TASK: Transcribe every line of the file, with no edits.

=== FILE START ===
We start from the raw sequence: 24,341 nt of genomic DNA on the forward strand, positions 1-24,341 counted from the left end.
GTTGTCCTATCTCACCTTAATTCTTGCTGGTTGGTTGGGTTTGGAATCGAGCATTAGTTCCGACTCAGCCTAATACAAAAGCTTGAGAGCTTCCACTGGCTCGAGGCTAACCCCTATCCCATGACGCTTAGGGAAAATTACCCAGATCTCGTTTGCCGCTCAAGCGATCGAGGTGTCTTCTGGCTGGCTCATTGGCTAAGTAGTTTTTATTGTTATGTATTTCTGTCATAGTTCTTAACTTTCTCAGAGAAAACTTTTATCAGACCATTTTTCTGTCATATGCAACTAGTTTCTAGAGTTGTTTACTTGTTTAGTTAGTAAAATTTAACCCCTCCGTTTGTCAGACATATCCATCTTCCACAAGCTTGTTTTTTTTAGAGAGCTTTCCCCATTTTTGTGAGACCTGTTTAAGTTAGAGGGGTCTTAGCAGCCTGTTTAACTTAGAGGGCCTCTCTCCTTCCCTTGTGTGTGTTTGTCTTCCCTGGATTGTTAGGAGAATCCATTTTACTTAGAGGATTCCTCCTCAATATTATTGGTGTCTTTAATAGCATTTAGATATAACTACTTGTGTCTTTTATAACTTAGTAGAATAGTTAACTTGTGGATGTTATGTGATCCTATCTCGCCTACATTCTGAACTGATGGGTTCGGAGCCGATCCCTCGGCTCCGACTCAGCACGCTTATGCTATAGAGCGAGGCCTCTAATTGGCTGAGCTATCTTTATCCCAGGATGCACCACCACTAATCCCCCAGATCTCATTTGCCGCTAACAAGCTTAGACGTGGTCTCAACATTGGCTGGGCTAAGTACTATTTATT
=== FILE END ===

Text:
We start from the raw sequence: 24,341 nt of genomic DNA on the forward strand, positions 1-24,341 counted from the left end.
GTTGTCCTATCTCACCTTAATTCTTGCTGGTTGGTTGGGTTTGGAATCGAGCATTAGTTCCGACTCAGCCTAATACAAAAGCTTGAGAGCTTCCACTGGCTCGAGGCTAACCCCTATCCCATGACGCTTAGGGAAAATTACCCAGATCTCGTTTGCCGCTCAAGCGATCGAGGTGTCTTCTGGCTGGCTCATTGGCTAAGTAGTTTTTATTGTTATGTATTTCTGTCATAGTTCTTAACTTTCTCAGAGAAAACTTTTATCAGACCATTTTTCTGTCATATGCAACTAGTTTCTAGAGTTGTTTACTTGTTTAGTTAGTAAAATTTAACCCCTCCGTTTGTCAGACATATCCATCTTCCACAAGCTTGTTTTTTTTAGAGAGCTTTCCCCATTTTTGTGAGACCTGTTTAAGTTAGAGGGGTCTTAGCAGCCTGTTTAACTTAGAGGGCCTCTCTCCTTCCCTTGTGTGTGTTTGTCTTCCCTGGATTGTTAGGAGAATCCATTTTACTTAGAGGATTCCTCCTCAATATTATTGGTGTCTTTAATAGCATTTAGATATAACTACTTGTGTCTTTTATAACTTAGTAGAATAGTTAACTTGTGGATGTTATGTGATCCTATCTCGCCTACATTCTGAACTGATGGGTTCGGAGCCGATCCCTCGGCTCCGACTCAGCACGCTTATGCTATAGAGCGAGGCCTCTAATTGGCTGAGCTATCTTTATCCCAGGATGCACCACCACTAATCCCCCAGATCTCATTTGCCGCTAACAAGCTTAGACGTGGTCTCAACATTGGCTGGGCTAAGTACTATTTATT